Presenting examples of how literary accounts can provide a supplement to our understanding of science in law, this book challenges the view that law and science are completely different. It focuses on stories which explore the relationship between law and science, especially cultural images of science that prevail in legal contexts. Contrasting with other studies of the transfer and construction of expertise in legal settings, this book considers the intersection of three interdisciplinary projects: law and science, law and literature, and literature and science. Looking at the appropriation of scientific expertise into law from these perspectives, this book presents an original introduction into how we can gain insight into the use of science in the courtroom and in policy and regulatory settings through literary sources.
David S. Caudill, J.D., Ph.D. is the Arthur M. Goldberg Family Chair in Law at Villanova University School of Law where he teaches scientific evidence, property, and legal ethics. He is also a senior fellow at the University of Melbourne, where he teaches expert evidence and entertainment law. Professor Caudill is the author of over 100 articles, essays, book chapters, and book reviews, and the author of five books, including No Magic Wand: The Idealization of Science in Law (2006) and Lacan and the Subject of Law: Towards a Psychoanalytic Critical Legal Theory (1997). He is a frequent speaker at conferences on the law of evidence, legal ethics, law and literature, and science studies.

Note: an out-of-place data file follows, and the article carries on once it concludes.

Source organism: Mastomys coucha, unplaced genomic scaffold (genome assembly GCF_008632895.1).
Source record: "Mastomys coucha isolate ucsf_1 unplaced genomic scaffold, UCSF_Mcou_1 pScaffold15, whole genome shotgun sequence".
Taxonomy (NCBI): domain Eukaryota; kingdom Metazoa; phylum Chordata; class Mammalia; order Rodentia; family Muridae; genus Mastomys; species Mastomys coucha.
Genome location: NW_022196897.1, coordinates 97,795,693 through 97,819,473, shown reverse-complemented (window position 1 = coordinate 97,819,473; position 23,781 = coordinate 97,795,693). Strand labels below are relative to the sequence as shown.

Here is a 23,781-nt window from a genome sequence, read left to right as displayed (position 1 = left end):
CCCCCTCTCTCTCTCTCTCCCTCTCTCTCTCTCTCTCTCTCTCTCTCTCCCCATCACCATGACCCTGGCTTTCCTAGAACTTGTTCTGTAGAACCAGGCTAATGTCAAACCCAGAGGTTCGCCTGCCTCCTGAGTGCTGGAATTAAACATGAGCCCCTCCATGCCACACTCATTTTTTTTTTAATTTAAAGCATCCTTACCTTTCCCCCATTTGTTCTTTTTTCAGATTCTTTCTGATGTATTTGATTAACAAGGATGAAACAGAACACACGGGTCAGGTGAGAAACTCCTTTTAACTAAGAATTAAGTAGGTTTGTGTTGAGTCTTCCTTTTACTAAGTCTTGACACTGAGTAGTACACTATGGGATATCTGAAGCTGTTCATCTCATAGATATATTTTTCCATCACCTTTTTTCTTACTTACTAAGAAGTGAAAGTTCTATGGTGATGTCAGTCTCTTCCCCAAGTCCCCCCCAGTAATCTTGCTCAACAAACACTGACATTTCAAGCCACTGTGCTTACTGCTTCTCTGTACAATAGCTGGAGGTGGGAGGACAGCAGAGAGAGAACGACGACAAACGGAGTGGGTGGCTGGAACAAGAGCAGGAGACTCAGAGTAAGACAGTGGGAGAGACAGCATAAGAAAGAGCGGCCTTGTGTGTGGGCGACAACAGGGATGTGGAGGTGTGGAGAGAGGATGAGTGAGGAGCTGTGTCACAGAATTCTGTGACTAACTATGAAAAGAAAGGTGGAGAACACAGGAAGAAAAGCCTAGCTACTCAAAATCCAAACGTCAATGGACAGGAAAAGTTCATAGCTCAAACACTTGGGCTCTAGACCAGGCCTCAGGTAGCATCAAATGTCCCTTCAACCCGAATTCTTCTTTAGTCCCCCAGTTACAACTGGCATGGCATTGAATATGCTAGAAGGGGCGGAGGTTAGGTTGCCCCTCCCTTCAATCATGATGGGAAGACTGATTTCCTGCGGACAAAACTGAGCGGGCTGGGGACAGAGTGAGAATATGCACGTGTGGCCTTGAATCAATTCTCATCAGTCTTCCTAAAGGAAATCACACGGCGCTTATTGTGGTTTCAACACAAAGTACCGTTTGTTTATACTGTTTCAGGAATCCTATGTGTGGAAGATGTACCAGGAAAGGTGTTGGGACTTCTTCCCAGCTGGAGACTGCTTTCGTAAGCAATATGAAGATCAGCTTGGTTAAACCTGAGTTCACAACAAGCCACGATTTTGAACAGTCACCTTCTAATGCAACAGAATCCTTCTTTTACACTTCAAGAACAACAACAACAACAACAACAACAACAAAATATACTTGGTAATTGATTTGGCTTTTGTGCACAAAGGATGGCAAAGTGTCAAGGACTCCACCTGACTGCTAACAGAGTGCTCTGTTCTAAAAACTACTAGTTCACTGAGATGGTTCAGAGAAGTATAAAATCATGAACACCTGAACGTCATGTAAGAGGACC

'In a bold and innovative step beyond the conventions of law and literature, Caudill deftly traces the parallels between images of scientific expertise and the framing of science in law. Drawing examples from science fiction, "lab lit" and futuristic film, Stories About Science In Law manages gainfully to trace the surprising extent to which law exists in the shadow of science.' Peter Goodrich, Cardozo School of Law, USA 'What Caudill achieves through his seamless merging of law and literature, and science and literature is an exploration of the narrational energies at specific nodes of the law/science interface; from judge activity in Daubert hearings, to the rhetoric framing scientists’ statements on facts and expertise. His masterful hybridity substantially raises the standard in comprehending the complexity of law/science interface.' Kieran Tranter, Griffith Law School, Australia